How many mosquito bites is it worth to listen to a wood thrush in a branch right overhead?
There he was at Cutler, perched on a branch about ten feet over the trail. I recognized his voice before he started singing. I pulled out the camera and got the shot above, then pulled out the recorder and stood for four minutes, brushing away mosquitoes at one minute intervals. Miraculously, no joggers, mountain bikers, or dog walkers passed through during that time.
Here are the last three minutes (the first minute has too much camera noise/mosquito slapping to play here). The first features 18 songs, each a little different. During the second, you can hear (especially with headphones) the emergence of other wood thrush voices. During the third, those other voices get louder and closer (as does a robin, who also starts singing). Then the wood thrush flies away.
Other Cutler stuff.(The lighting was already a bit poor, but I had some interesting subjects to take poor photos of.)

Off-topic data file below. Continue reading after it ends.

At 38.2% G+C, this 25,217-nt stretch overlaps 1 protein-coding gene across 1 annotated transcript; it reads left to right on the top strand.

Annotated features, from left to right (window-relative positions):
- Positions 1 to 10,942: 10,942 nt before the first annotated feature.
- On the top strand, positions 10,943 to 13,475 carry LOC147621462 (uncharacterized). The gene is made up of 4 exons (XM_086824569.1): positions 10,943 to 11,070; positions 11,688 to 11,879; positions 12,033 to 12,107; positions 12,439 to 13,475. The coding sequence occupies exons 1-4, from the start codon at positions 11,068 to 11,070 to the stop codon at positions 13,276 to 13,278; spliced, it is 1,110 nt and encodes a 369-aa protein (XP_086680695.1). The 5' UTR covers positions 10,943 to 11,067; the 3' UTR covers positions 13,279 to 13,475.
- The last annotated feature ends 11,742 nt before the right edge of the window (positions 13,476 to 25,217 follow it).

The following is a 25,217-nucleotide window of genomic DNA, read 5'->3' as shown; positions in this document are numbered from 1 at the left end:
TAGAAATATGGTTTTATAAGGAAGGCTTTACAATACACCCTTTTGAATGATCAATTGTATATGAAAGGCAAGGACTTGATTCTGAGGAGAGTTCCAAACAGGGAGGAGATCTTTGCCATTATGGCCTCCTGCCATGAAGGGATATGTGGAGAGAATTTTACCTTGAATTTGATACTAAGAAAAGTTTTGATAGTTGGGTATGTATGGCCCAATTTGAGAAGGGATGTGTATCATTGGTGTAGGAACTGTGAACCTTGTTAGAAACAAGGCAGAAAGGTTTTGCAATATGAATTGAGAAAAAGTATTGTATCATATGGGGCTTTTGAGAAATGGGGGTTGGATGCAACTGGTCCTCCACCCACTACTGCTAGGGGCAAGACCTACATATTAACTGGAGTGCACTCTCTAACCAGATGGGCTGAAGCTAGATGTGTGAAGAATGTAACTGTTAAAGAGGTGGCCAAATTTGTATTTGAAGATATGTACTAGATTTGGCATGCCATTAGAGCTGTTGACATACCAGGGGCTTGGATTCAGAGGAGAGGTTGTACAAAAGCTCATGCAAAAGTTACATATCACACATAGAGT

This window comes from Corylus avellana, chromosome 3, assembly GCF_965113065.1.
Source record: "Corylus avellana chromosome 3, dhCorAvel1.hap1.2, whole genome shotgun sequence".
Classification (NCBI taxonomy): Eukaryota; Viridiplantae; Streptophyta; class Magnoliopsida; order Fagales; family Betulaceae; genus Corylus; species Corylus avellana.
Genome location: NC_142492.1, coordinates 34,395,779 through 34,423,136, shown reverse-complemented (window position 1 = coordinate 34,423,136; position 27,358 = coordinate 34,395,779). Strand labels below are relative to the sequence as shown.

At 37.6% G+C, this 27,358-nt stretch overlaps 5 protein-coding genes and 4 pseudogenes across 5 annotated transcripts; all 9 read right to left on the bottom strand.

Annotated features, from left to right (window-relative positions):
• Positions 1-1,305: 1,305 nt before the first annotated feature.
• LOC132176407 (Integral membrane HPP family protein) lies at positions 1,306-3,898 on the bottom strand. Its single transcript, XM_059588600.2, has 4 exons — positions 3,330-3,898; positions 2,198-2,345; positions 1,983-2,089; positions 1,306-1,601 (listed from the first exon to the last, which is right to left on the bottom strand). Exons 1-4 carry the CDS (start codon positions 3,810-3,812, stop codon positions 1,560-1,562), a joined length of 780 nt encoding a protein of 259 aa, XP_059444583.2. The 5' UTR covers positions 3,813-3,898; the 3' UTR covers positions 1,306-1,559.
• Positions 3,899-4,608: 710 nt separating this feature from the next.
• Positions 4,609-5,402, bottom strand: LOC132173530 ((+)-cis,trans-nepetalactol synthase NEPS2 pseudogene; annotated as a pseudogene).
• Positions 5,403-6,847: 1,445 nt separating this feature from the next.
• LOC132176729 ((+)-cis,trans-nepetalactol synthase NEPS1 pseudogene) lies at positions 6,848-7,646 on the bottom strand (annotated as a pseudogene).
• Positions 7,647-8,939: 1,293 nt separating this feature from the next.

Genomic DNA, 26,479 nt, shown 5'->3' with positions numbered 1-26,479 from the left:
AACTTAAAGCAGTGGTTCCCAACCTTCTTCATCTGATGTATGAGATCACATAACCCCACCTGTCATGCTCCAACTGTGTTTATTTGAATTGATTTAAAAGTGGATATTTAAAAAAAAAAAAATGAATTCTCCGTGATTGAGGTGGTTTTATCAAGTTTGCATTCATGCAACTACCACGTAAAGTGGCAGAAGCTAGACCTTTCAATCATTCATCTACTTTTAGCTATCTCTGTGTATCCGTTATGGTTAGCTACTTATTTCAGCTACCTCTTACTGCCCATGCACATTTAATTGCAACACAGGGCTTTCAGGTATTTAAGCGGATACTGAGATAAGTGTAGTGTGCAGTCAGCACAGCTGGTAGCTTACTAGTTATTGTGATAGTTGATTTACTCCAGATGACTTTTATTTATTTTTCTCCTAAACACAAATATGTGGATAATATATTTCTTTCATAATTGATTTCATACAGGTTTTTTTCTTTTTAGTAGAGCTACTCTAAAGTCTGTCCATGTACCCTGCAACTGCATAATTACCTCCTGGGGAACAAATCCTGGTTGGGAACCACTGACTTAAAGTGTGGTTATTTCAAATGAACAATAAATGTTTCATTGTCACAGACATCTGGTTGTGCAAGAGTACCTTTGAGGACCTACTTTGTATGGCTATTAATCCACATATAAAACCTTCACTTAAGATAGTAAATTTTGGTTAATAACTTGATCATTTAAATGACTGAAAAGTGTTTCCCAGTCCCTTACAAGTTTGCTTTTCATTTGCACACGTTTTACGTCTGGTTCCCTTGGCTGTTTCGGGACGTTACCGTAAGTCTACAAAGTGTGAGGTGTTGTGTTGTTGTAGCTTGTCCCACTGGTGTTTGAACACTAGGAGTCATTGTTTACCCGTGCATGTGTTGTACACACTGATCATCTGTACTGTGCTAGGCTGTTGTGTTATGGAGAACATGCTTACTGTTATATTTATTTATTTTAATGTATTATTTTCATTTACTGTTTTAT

Actually, this male rose-breasted grosbeak turned out OK. Though the best shot was from the back, which kind of misses that rose-breasted thing...
Also, best from the back, a female yellow warbler, who was working furiously to collect nest material, and coming right out into the open for it.
And finally, this odd one, though I figured it out when I got home. Orange and black bird, not a baltimore oriole, but not a typical orchard oriole either. Unleashes a couple of very nice phrases. The books indicate this is a first year male orchard, not yet all dark and chestnutty.